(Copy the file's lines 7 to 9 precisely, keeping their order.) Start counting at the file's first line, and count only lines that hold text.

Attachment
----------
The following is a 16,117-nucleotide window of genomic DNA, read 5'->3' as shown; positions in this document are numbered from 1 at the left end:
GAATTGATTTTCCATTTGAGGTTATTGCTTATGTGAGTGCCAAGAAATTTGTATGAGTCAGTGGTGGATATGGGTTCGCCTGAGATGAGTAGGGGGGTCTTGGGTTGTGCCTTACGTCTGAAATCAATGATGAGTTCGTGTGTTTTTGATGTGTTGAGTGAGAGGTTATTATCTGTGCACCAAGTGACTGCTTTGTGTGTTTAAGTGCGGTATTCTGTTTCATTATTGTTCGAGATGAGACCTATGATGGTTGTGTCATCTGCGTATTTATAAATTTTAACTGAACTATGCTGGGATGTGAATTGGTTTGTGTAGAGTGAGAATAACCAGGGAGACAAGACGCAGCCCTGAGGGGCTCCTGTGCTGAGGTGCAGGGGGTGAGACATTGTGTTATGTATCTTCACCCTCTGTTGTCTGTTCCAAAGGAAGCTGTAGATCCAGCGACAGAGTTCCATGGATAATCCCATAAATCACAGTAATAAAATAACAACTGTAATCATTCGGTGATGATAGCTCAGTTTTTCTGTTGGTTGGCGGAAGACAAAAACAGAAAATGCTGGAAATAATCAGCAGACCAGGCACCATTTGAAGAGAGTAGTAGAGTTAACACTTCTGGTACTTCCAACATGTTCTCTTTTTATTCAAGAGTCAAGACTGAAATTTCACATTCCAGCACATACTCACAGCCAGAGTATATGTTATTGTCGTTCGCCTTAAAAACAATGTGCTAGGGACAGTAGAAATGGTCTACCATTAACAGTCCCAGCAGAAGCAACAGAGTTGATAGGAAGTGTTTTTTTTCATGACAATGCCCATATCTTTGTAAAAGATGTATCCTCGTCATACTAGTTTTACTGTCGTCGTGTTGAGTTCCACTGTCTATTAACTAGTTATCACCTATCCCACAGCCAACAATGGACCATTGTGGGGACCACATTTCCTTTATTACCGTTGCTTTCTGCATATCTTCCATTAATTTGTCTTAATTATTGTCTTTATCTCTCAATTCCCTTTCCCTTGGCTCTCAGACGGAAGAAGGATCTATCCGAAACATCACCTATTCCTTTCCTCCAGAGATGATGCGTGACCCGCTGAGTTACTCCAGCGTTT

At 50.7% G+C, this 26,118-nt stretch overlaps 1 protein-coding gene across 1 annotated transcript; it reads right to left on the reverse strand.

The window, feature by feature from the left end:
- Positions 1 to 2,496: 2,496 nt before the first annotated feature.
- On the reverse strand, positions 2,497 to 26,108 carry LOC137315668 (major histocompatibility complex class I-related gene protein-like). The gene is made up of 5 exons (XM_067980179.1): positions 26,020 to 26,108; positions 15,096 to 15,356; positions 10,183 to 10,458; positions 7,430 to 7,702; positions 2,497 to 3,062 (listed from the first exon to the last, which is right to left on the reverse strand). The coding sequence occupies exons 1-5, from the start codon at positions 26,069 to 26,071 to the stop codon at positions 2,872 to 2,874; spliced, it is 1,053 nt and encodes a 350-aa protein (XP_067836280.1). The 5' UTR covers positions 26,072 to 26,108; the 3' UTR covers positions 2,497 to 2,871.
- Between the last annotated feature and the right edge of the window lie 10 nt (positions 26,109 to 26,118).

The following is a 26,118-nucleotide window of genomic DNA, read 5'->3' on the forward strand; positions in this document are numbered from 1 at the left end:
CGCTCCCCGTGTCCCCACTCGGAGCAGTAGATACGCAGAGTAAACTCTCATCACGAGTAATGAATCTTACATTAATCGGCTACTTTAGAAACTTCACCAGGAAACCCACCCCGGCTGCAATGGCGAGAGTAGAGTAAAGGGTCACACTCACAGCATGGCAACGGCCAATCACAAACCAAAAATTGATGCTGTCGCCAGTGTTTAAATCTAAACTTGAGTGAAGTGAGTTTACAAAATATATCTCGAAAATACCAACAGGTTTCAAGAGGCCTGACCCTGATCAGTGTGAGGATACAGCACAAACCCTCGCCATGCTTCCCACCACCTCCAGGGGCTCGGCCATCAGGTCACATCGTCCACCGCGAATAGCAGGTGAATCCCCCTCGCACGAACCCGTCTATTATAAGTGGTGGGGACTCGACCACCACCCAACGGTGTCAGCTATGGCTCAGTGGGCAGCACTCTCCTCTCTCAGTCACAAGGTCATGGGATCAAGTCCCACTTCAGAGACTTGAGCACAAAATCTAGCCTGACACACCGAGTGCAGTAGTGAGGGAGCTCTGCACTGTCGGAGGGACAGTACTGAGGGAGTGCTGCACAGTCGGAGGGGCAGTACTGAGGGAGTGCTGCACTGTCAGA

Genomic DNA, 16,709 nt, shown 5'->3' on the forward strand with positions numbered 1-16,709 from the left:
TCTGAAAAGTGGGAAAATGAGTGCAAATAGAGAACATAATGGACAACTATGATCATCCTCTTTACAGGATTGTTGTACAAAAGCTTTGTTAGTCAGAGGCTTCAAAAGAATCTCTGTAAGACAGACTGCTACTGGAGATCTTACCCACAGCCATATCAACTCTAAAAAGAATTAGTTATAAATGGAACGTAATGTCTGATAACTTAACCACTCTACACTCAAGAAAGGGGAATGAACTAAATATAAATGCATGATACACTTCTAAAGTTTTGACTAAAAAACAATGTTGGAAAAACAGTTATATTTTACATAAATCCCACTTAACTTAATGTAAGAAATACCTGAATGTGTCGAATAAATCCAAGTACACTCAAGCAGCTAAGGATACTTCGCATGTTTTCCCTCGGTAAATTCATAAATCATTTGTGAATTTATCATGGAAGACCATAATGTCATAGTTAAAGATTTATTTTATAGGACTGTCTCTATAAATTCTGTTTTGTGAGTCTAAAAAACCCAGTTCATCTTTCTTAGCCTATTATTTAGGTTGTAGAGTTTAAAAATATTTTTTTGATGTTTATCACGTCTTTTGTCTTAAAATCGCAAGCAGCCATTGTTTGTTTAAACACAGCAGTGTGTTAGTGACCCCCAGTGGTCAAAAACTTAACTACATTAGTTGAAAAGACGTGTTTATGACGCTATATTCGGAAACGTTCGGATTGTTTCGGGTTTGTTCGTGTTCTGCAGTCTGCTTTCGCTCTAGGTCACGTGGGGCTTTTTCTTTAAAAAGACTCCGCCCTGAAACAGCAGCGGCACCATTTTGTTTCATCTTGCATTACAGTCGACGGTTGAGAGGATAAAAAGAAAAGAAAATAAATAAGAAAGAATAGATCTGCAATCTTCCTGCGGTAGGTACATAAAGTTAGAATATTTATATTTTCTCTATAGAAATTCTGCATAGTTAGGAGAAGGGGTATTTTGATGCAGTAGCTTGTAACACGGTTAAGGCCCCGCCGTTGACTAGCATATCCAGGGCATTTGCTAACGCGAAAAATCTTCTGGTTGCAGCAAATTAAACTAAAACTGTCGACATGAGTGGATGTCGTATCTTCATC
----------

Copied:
- Between the last annotated feature and the right edge of the window lie 10 nt (positions 26,109 to 26,118).

The following is a 26,118-nucleotide window of genomic DNA, read 5'->3' on the forward strand; positions in this document are numbered from 1 at the left end:
CGCTCCCCGTGTCCCCACTCGGAGCAGTAGATACGCAGAGTAAACTCTCATCACGAGTAATGAATCTTACATTAATCGGCTACTTTAGAAACTTCACCAGGAAACCCACCCCGGCTGCAATGGCGAGAGTAGAGTAAAGGGTCACACTCACAGCATGGCAACGGCCAATCACAAACCAAAAATTGATGCTGTCGCCAGTGTTTAAATCTAAACTTGAGTGAAGTGAGTTTACAAAATATATCTCGAAAATACCAACAGGTTTCAAGAGGCCTGACCCTGATCAGTGTGAGGATACAGCACAAACCCTCGCCATGCTTCCCACCACCTCCAGGGGCTCGGCCATCAGGTCACATCGTCCACCGCGAATAGCAGGTGAATCCCCCTCGCACGAACCCGTCTATTATAAGTGGTGGGGACTCGACCACCACCCAACGGTGTCAGCTATGGCTCAGTGGGCAGCACTCTCCTCTCTCAGTCACAAGGTCATGGGATCAAGTCCCACTTCAGAGACTTGAGCACAAAATCTAGCCTGACACACCGAGTGCAGTAGTGAGGGAGCTCTGCACTGTCGGAGGGACAGTACTGAGGGAGTGCTGCACAGTCGGAGGGGCAGTACTGAGGGAGTGCTGCACTGTCAGA